In the late 1970s, the George Eastman Museum asked a group of photographers for their favorite recipes and food-related photographs to go with them, in pursuit of publishing a cookbook. Playing off George Eastman’s famous recipe for lemon meringue pie and former director Beaumont Newhall’s love of food, the cookbook grew from the idea that talent in the darkroom must also translate to the kitchen. Published now, nearly forty years later, The Photographer’s Cookbook is a time capsule of the 1970s, and includes recipes and photographs from Robert Adams, Richard Avedon, Imogen Cunningham, William Eggleston, among others. In this spirit, Aperture commissioned contemporary photographers to submit a recipe and food-related picture. The resulting works reveal a fascinating look at how today’s photographers depict food, home, and ritual, raising questions about consumption, desire, pleasure, and, in the broadest sense, taste itself.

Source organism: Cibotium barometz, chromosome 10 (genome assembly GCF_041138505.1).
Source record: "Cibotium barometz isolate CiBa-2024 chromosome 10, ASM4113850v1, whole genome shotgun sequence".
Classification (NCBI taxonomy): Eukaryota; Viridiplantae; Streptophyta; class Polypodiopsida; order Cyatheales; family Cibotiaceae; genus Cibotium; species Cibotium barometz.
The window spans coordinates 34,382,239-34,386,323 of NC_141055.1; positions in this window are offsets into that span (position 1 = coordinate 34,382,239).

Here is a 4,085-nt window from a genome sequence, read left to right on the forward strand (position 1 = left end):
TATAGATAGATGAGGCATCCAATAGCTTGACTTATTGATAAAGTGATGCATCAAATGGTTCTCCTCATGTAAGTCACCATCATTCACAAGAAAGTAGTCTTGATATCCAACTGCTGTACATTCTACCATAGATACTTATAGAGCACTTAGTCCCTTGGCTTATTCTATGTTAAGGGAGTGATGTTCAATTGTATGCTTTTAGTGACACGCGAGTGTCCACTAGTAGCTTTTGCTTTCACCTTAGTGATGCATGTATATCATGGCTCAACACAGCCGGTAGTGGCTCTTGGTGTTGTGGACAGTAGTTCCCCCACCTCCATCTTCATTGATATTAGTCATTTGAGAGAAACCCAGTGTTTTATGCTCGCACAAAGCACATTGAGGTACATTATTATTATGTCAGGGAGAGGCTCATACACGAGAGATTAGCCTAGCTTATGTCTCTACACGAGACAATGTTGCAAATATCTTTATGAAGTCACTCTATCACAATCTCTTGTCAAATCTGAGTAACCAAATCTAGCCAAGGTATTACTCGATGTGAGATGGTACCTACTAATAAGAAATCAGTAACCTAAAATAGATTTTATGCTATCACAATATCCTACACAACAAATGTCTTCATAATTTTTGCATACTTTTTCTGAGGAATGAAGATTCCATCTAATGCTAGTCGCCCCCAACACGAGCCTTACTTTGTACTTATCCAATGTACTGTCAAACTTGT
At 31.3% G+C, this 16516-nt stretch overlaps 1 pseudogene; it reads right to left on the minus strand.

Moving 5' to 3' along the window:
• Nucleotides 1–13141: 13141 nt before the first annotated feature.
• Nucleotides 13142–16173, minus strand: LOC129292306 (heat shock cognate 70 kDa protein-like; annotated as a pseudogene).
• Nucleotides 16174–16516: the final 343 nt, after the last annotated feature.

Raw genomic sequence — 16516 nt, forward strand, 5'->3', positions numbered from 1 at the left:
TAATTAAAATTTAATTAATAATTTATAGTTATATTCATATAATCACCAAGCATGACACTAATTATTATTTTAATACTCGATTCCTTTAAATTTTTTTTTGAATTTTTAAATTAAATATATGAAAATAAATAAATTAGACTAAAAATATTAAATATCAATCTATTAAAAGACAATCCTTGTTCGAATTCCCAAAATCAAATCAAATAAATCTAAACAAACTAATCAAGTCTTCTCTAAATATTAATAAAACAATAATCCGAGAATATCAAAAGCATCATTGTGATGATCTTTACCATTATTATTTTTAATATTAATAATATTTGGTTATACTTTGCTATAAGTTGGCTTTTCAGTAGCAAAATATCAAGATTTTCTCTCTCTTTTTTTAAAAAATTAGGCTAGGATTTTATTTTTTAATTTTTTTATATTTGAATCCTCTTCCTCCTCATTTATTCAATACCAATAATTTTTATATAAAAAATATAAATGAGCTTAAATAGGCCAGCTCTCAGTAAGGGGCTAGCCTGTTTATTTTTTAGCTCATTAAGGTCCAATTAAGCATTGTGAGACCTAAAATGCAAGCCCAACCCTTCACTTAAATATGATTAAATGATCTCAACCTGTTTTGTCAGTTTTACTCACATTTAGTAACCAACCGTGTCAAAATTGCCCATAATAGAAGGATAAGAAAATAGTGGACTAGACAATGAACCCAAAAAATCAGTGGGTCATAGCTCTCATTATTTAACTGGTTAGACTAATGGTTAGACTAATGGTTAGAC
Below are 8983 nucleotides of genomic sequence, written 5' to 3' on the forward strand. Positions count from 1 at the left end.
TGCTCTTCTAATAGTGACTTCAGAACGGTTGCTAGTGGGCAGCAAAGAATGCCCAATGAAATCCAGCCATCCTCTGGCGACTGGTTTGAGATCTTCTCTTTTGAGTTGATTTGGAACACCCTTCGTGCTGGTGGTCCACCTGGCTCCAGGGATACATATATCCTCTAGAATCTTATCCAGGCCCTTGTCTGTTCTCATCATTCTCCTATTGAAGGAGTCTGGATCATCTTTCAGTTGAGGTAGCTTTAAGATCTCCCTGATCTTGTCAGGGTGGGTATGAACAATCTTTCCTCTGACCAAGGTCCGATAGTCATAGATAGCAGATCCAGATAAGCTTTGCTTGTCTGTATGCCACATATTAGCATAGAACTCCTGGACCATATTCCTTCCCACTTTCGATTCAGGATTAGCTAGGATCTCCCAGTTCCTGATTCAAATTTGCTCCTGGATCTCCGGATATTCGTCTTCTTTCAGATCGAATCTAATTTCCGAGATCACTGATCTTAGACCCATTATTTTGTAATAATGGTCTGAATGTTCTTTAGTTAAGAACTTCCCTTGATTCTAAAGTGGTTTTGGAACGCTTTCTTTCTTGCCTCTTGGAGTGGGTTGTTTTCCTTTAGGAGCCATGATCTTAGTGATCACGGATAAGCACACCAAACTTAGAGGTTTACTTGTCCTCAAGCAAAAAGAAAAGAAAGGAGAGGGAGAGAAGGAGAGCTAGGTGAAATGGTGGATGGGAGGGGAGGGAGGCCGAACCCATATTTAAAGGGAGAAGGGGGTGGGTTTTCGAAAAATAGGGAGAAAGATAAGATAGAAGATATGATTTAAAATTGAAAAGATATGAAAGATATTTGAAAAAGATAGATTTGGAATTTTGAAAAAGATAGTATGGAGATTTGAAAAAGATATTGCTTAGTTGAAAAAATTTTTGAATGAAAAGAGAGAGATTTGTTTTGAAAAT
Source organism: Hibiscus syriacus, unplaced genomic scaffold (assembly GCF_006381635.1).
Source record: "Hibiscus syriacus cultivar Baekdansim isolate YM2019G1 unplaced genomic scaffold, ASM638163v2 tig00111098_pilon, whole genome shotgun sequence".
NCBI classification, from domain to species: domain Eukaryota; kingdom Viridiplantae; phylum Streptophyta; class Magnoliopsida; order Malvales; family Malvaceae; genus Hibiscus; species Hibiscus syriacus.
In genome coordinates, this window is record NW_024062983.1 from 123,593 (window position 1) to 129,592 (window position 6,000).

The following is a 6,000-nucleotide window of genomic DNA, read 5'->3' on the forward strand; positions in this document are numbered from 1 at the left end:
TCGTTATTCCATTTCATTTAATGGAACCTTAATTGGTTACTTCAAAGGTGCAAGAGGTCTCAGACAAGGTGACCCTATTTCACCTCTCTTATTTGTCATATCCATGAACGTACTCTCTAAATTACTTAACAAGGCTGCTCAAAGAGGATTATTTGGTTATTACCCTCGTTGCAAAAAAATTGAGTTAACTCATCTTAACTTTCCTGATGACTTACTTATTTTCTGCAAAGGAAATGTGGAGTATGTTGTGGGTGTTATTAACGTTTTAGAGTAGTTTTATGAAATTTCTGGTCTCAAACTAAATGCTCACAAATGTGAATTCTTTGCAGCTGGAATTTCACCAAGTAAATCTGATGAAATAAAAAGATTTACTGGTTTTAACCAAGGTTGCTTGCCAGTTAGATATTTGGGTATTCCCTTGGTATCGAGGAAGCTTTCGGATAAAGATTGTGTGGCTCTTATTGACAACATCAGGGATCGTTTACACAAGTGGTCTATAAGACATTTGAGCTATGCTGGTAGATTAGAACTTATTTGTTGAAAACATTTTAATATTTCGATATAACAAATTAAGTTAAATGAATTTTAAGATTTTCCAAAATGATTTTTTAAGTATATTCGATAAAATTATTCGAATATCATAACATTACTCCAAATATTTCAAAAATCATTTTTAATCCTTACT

Daniel Gordon (b. 1980 Boston, MA; raised in San Francisco, California, USA) earned a Bachelor of Arts from Bard College in 2004, and a Master of Fine Arts from the Yale School of Art in 2006. His notable group exhibitions include New Photography 2009 at the Museum of Modern Art in New York, and Greater New York 2010 at MoMA PS1. He is the Author of Still Lifes, Portraits, and Parts (Mörel, 2013), Flowers and Shadows (Onestar Press, 2011) and Flying Pictures (powerHouse Books, 2009). He is the winner of the 2014 Foam Paul Huf award, and exhibited his work in a solo exhibition at the museum in 2014. Gordon is represented by James Fuentes in New York City and is the co-director of Downstairs Projects. He lives and works in Brooklyn.

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